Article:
• Little Known Facts: A Novel
    Little Known Facts: A Novel
    by Christine Sneed
  • Portraits of a Few of the People I've Made Cry: Stories
    Portraits of a Few of the People I've Made Cry: Stories
    by Christine Sneed
  • Paris, He Said: A Novel
    Paris, He Said: A Novel
    by Christine Sneed
  • The Virginity of Famous Men: Stories
    The Virginity of Famous Men: Stories
    by Christine Sneed
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BLOG-O-RAMA (not to be confused with Illinois's disgraced governor)

Monday
Aug302010

Eat, Pray (That This Movie Ends Before Your Next Birthday) and Cast Aspersions on Those Who Grossly Misinterpreted a Good, Entertaining Book  

   If I mention the screen adaptation of a popular novel or non-fiction book, it often results in the eye-rolling disdain of my movie- and book-loving friends.  Still, despite the flops, there have been a number of notable successes: Dr. Zhivago, Ordinary People, Schindler’s List, Chocolat, Cider House Rules, Election, Wonder Boys, Into the Wild, The English Patient (there’s even a memorable Seinfeld episode based on this movie’s appeal to women, and whether or not you too had a crush on Ralph Fiennes, there were a lot of other things to admire about it).  I can even think of one case where the movie was much better than the book – The Bridges of Madison County (with Clint Eastwood and Meryl Streep as the leads, it seemed a pretty likely success, but there’s also the fact the screenwriter was able to spin straw into something resembling gold).

            When the source material is very good, I think our expectations are even higher (though we’re just as likely to feel pessimistic about the film’s chances of being a faithful and nuanced adaptation).  After I learned of its summer release, I looked forward to seeing the movie version of Elizabeth Gilbert’s bestselling 2006 memoir Eat, Pray, Love.  A friend had given me the book two or three years ago, and it sat on the shelf until this past March when a Facebook discussion on the fiction writer Laura van den Berg’s wall motivated me to read it.  I know that Eat, Pray, Love has been the source of a lot of literary controversy, some of it waged in the strangled tones of the Seriously Aggrieved.  How dare Gilbert complain about her perfect New-York-City-GQ-world-traveler-writer’s life! How dare she leave her husband and nice house to search for fulfillment in Italy-Bali-India just because she’s going through a rough patch! Doesn’t everyone go through rough patches? And she at least had the money to see a shrink.  Harrumph.  She also seemed to have several dozen brilliant friends to bitch to about her sorrow and existential despair and disaffection!  Not to mention the fact she also got to have sex with a super-cute actor guy right after she dumped her husband on his lame, suburban ass!  And then she got to have sex with this dreamy South American guy who fell in love with her and she with him!  Damn that *&%$ bitch! 

Probably I’m making a few enemies by saying this (if I haven’t already based on what immediately precedes this paragraph), but I think the main source of Gilbert’s critics’ outrage can be summed up in this way:  How dare she take her personal problems and turn them into a highly readable, erudite, witty memoir that also happened to make her a lot of money.  A book that might also be the book of her career: there’s so much in it that works, so much self-effacing humor and sympathy and a sheer love of life with all of its felicities and surprises and possibilities.  It’s a book I’ve been recommending to my students and a lot of other people.  It affirms why I love to write, to travel, to be in love, and why, candidly, I love to be alive.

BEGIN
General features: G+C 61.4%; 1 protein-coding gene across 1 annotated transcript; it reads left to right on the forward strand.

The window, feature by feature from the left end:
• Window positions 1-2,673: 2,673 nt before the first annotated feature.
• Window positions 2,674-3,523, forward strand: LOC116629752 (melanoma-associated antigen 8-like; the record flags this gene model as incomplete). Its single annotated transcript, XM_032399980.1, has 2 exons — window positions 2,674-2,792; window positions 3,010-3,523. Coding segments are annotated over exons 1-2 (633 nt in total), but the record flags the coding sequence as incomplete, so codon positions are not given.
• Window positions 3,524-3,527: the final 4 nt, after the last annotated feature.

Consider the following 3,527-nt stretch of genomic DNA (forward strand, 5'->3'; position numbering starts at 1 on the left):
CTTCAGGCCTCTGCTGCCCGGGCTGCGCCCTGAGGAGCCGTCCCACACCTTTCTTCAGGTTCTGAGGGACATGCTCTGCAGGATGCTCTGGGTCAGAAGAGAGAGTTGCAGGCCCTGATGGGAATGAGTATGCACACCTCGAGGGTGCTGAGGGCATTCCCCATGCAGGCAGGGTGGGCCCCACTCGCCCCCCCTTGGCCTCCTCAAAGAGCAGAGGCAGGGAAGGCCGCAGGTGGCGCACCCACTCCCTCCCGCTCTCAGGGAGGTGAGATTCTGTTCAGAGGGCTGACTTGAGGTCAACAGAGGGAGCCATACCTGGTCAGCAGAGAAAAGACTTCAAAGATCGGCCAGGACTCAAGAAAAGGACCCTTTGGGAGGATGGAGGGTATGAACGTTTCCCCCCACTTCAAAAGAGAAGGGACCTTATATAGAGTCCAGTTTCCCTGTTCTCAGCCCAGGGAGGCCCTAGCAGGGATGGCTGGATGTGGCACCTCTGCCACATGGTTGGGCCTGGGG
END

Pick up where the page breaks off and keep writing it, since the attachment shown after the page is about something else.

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Wednesday
Aug112010

The Long(er) View 

My inaugural blog post! 

A little over a year ago, I was invited to guest edit prose submissions for an American literary journal that has been in existence for many years.  It has a devoted subscriber base, and the poems and stories its editors select often appear in the annual "Best of" anthologies. 

I was a contributor to a recent issue and one of several fiction writers and poets who were asked to guest edit for an upcoming issue.  The editors assigned me 600 submissions which I downloaded from the journal's Submission Manager. (In case you're not familiar with this Web software, it was created by Devin Emke several years ago and has since been adopted by dozens of journals and presses because it reduces the waste and expense of paper submissions.  It also allows many journals' far-flung screeners easy access to the hundreds, often thousands, of submissions that literary journals receive during their open reading periods.)

The journal I was guest editing for accepts submissions year-round, both paper and online.  They do not charge a fee for online submissions, but many journals now do.  In the download from the journal's Submission Manager that I did last March, there were 7,600 files.  I was humbled, appalled, and a little bit dazzled.  So many hopeful writers, so many poems, short stories and essays.  These 7,600 submissions were only a portion of what the four main editors read through every year.  I have no idea how many paper submissions they also receive.   Probably at least several hundred a month.  The editors are inundated, obviously, and it usually takes a full year to receive a response from them on unsolicited submissions.  Not ideal, but writers do get a fair, patient reading of their work, and simultaneous submissions are allowed.

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